In consequence of transparency and potential conflicts of interest, I need to state up front that I have in the past done work for and with DoD PAO operations. It is, in fact, one of the reasons that I have a low opinion of many DoD PAO activities, operations, and even people. I have indeed met Scott Beauchamp, corresponded with his wife, and have met Major Luedeke and others mentioned in the reports and articles. With one exception, I do not plan to say anything about any of these people at this time. I note yet again that my goal in doing my embed was not to deal with this issue or the people involved; but, rather to talk about the reality of day-to-day life at COP Ellis and allow our readers to meet some of the outstanding soldiers there.
That said, I take great umbrage at the assertion, whether you choose to call it implication or statement, that the Army as a matter of policy leaked the documents to Drudge yesterday. I am particularly incensed at any direct or indirect smear aimed at Maj. Luedeke, who is one of the real good guys.
Mister Foer, if you have indeed been demanding these documents for as long as you claim, I challenge you to answer and produce the following:
1. Did you simply demand that they be turned over to you?
2. Were you not informed that such documents fell under Federal privacy laws and/or the corresponding Army regulations and that there were procedures for obtaining same?
3. Were you not informed of exactly what and how on the procedures?
4. Did you ever file them in a proper and authorized manner or did you simply try to continue demanding them in phone calls or e-mail despite knowing that such was not legal and proper?
5. If you did file said paperwork, it is also a requirement that receipt of said paperwork must be provided. Can you show such receipts and the dates attached? Keep in mind, that the recipients must also keep that data, so comparison can and should take place...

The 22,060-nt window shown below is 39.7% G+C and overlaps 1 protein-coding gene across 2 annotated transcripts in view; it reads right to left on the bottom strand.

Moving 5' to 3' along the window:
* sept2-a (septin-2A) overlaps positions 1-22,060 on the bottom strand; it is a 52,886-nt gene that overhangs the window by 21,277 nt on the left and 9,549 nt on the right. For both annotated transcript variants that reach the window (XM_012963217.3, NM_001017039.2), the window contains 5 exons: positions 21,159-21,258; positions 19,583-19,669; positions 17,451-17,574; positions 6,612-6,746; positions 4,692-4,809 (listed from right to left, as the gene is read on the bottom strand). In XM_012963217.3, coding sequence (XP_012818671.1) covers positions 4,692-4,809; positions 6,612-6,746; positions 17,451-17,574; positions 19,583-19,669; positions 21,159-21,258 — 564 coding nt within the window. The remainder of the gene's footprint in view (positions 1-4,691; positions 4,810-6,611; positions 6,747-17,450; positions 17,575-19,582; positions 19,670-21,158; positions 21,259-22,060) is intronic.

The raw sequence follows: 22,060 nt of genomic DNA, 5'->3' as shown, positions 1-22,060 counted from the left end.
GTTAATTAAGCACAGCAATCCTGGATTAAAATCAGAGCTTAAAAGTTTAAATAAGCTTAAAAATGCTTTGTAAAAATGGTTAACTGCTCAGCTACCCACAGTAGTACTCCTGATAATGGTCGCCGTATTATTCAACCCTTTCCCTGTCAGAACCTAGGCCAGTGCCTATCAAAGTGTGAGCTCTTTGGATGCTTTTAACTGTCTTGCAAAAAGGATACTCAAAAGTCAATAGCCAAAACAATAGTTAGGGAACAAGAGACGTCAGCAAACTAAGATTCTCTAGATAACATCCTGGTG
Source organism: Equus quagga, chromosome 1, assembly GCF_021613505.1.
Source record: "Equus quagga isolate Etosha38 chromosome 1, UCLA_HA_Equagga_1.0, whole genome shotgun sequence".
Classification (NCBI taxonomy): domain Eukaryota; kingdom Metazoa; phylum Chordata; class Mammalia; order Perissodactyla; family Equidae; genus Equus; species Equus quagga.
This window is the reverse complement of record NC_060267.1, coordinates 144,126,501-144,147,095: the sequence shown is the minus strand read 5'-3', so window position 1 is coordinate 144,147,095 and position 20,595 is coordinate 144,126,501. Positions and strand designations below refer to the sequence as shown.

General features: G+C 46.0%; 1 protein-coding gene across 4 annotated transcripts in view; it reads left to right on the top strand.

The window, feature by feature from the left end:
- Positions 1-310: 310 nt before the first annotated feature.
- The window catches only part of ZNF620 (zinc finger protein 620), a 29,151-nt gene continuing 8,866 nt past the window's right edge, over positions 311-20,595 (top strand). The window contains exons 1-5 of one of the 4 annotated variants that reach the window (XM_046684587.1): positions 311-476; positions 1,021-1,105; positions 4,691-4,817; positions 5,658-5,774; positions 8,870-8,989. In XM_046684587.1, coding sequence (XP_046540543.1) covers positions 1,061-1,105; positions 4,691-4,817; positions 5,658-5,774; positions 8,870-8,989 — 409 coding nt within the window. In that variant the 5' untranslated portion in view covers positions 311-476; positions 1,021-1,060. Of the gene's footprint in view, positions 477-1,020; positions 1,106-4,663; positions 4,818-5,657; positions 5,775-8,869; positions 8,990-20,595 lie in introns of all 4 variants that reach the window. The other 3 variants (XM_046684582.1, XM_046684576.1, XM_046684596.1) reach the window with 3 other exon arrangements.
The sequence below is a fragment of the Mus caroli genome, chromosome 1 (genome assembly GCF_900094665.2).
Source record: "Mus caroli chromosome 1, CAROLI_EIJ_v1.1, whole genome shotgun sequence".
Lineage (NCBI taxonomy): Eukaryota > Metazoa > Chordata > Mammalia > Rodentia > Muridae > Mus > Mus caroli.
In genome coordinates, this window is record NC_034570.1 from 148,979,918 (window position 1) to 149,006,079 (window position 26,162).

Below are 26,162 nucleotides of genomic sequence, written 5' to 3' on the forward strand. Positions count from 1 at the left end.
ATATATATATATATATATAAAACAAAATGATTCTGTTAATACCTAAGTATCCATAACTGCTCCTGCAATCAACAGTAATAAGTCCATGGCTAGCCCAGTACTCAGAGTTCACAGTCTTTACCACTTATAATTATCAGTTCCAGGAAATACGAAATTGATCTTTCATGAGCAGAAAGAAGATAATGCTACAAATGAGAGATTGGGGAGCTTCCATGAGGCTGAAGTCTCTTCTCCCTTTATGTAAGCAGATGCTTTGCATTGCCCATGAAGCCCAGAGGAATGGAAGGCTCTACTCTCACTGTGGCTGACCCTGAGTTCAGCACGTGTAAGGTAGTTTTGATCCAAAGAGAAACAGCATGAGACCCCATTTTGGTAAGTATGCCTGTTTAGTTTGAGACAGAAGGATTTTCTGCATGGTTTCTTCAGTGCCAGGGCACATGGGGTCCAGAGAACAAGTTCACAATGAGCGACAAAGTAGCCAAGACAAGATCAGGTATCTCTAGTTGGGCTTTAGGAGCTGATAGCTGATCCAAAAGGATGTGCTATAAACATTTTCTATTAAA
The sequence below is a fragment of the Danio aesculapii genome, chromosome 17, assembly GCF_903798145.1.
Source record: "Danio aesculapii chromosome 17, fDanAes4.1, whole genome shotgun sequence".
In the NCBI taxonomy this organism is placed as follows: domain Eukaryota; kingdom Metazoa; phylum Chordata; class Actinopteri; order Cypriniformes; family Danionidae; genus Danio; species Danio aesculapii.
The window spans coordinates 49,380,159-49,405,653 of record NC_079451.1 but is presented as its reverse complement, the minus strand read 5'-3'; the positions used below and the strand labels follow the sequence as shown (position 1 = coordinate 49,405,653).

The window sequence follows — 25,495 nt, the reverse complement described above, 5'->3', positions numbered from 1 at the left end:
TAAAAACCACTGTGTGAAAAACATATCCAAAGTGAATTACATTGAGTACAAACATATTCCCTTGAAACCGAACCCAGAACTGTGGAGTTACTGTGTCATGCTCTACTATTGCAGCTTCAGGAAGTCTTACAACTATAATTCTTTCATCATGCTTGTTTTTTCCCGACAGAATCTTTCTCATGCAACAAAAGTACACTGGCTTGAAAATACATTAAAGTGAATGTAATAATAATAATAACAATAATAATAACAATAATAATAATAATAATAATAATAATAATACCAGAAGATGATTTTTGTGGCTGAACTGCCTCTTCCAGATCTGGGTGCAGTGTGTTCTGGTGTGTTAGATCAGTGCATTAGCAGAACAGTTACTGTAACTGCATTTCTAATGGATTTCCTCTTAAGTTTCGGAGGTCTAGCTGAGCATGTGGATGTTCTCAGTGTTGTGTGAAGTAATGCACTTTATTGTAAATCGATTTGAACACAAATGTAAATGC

It's not that I don't trust you, it's just that the track record here is a bit spotty. I mean, you obviously knew that the Army was not holding anyone incommunicado (or in an undisclosed location with Dick Cheney), that participants in this were in regular communication with spouses and others, and that if all else failed you had the option to go over there yourself rather than simply have conference calls that appear to have slipped your mind. I could get into more, but Bob Owens has been birddogging this almost from the start, Michael Goldfarb first raised the serious questions and continues to follow it, Hot Air and Michelle Malkin make the points much better and in far more detail.
So, put up or shut up. I suspect that if and when the identity of the leaker comes out, it will be clear that this was not a nefarious plot by the Army, DoD, or macchimpyhaliburtonkbrbushhitler and company to smear the "good name and reputation" of TNR and the people within. Hard to do when you've done it to yourself.
Since I am a big believer in ending on a positive, I will note the following:
First, I have every faith in the world that Michelle Malkin will come out okay in the lawsuit filed against her by cr**weasels for comparing them to Mister Foer and/or claiming that he was one of them.
Second, I want to take the time to commend the following people in PAO who were involved with my recent embed.